Primaries Underway, Supreme Court Expedites Texas Redistricting Case

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An abstruse question about judicial standards may reveal the Court's fault lines on America's most important election statute.

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Many commentators have noted that the Supreme Court's current term brings up some serious federalism questions. It's more and more clear that this political year is liable to involve the court in voting and politics to an uncomfortable degree.

Perry v. Perez  and its companion cases, argued Monday on an emergency basis, raise a highly technical question -- what standard should a District Court use to fashion an "interim" legislative districting map while the state's proposed map awaits "preclearance" under § 5 of the Voting Rights Act?

Narrow and abstruse? Yes. But the answer could determine which party wins as many as four House seats from Texas this November.

The VRA is one of the bedrocks of the American voting system. Passed originally in the aftermath of the March at Selma, it aims to keep federal and state elections free of racial and ethnic discrimination.The Act's § 2 covers not only the issuance of ballots to individual voters but drawing of districts and the conduct of voting.  

But for a number of states, the act imposes an additional hurdle. In 1975, Congress found that Texas had used a number of tricks over the years to frustrate the political opportunities of Latino and African-American voters. That made Texas a "covered jurisdiction." It can't implement any change in voting procedures or districts unless it receives "preclearance."  Either a federal court or the U.S. Department of Justice can decide in advance whether the change has the purpose or effect of restricting minority voters or "diluting" their voting power --for instance, by breaking up minority communities to ensure that they don't have a majority in any one district.

"Unless and until" precleared, the statute says, the change may not take effect. In the majority of cases, that just means the old system remains in place. But that won't work in redistricting cases, particularly in a year ending in 2. The Census every 10 years produces new population figures; those figures must be the basis of new Congressional and legislative districts in the next off-year election. All those districts -- not only for the House but for state legislatures and other elected state bodies -- must be roughly equal in population (the principle of "one person one vote.")

In 2010, Texas scored major population growth, enough to gain the state four new House districts. The legislature, dominated by Republicans, began the tortuous, highly politicized process of redrawing every congressional and legislative district in the state. This process was complete by spring; after considering the plans for a few weeks, Texas Governor Rick Perry signed them. By a bizarre coincidence, the state's enacted plan actually reduced the number of minority "ability to elect" districts, which lean Democratic -- even though most of the state's population growth was among Latinos.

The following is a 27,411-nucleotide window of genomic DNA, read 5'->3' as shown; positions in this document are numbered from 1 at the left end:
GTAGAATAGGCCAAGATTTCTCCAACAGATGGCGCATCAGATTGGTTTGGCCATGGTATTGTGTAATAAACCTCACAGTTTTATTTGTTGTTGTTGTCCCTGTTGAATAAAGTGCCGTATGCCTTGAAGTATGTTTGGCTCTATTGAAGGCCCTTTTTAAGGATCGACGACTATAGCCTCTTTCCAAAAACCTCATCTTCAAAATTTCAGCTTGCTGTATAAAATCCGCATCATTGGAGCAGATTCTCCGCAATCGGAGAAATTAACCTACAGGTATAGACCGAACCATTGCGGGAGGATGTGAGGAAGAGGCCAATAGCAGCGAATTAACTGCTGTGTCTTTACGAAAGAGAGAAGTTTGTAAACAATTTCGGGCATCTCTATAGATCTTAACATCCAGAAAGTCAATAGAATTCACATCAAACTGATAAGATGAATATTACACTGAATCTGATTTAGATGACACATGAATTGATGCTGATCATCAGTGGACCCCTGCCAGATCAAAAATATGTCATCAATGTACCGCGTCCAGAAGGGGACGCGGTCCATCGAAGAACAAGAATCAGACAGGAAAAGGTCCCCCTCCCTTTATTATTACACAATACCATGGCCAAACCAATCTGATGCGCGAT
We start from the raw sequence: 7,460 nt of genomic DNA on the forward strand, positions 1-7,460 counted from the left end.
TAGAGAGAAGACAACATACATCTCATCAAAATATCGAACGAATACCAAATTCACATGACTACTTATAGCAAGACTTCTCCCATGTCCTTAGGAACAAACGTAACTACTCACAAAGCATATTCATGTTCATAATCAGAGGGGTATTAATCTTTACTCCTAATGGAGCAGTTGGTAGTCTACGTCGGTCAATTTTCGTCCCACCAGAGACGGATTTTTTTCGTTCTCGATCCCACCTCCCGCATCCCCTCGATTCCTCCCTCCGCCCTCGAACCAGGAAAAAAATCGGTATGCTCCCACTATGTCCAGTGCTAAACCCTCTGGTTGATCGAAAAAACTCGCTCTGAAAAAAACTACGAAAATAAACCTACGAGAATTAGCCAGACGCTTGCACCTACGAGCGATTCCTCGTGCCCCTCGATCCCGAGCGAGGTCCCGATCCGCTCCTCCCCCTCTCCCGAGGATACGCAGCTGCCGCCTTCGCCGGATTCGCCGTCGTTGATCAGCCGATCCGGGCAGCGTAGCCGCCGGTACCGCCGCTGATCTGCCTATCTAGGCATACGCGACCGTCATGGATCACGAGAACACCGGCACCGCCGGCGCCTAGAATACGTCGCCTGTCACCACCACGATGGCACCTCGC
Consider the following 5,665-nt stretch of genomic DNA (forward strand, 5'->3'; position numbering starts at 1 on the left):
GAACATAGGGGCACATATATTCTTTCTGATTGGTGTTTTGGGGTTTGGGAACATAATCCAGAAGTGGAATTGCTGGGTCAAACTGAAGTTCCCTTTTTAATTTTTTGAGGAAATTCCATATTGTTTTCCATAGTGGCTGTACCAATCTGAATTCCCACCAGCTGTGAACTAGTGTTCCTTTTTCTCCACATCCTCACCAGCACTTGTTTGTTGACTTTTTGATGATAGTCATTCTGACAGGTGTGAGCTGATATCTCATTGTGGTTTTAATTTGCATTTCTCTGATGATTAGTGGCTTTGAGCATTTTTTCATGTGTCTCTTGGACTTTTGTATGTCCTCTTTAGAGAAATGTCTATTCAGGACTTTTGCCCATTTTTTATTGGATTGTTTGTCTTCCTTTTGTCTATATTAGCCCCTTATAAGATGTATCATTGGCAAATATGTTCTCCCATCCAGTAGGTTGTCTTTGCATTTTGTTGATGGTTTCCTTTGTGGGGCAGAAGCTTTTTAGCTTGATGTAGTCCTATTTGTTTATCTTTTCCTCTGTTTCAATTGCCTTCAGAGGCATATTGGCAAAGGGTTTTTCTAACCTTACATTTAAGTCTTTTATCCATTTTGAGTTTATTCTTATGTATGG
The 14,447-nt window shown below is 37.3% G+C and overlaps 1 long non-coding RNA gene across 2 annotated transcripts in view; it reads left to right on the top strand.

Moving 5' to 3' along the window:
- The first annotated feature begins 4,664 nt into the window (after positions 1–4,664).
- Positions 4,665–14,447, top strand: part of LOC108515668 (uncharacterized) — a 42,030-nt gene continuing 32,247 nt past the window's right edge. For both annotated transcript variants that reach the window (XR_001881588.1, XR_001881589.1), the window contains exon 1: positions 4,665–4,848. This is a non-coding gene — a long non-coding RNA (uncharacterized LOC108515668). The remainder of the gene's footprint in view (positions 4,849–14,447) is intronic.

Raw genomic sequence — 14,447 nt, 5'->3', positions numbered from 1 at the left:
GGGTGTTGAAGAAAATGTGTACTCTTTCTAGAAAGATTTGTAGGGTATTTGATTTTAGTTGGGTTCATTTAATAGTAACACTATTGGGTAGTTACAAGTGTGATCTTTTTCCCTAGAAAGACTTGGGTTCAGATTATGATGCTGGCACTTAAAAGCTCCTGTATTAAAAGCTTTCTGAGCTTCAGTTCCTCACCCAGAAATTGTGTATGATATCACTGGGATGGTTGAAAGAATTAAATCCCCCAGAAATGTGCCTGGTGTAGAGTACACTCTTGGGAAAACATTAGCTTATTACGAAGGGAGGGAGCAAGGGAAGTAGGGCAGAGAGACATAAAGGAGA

The state didn't submit the plan to the Justice Department (which is required to respond within 60 days). Instead, it asked (as the statute allows) the U.S. District Court for the District of Columbia to "preclear" the plan, a more time-consuming process. Meanwhile, private plaintiffs back in Texas brought suit against the new plan, asking a court to rule that it did violate § 2 of the VRA -- that it intentionally discriminated by race. A federal court usually won't make such a ruling until "preclearance" is complete.

But the three-judge District Court now had a problem. Primary elections in Texas are approaching. What districting plan could Texas use? It can't use the old plan -- there aren't enough congressional districts, for one thing, and the old legislative districts are no longer roughly equal in population. But, it reasoned, it also can't use the new Texas plan -- the VRA clearly says no such plan can take effect "unless and until" it is "precleared." So the court devised its own plan, one that it assessed as not diluting minority strength and roughly equalizing districts. That plan is likely to produce more Democratic victors than is the Texas plan.

Texas rushed to the Supreme Court to enjoin the district court plan. Texas wants the Supreme Court to allow the new Texas plan to go forward. A court owes "deference" to the legislature, it argues. If not, § 5 involves intrusions on Texas's "state sovereignty." The government and the plaintiffs base their arguments on the language of the statute.  Preclearance is required; presumptions of deference are specifically reversed in this context. To allow Texas to use its uncleared plan, they suggest, would reward the state for protracting the preclearance process.

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Garrett Epps is a contributing writer for The Atlantic. He teaches constitutional law and creative writing for law students at the University of Baltimore, and is the author of American Epic: Reading the U.S. Constitution.

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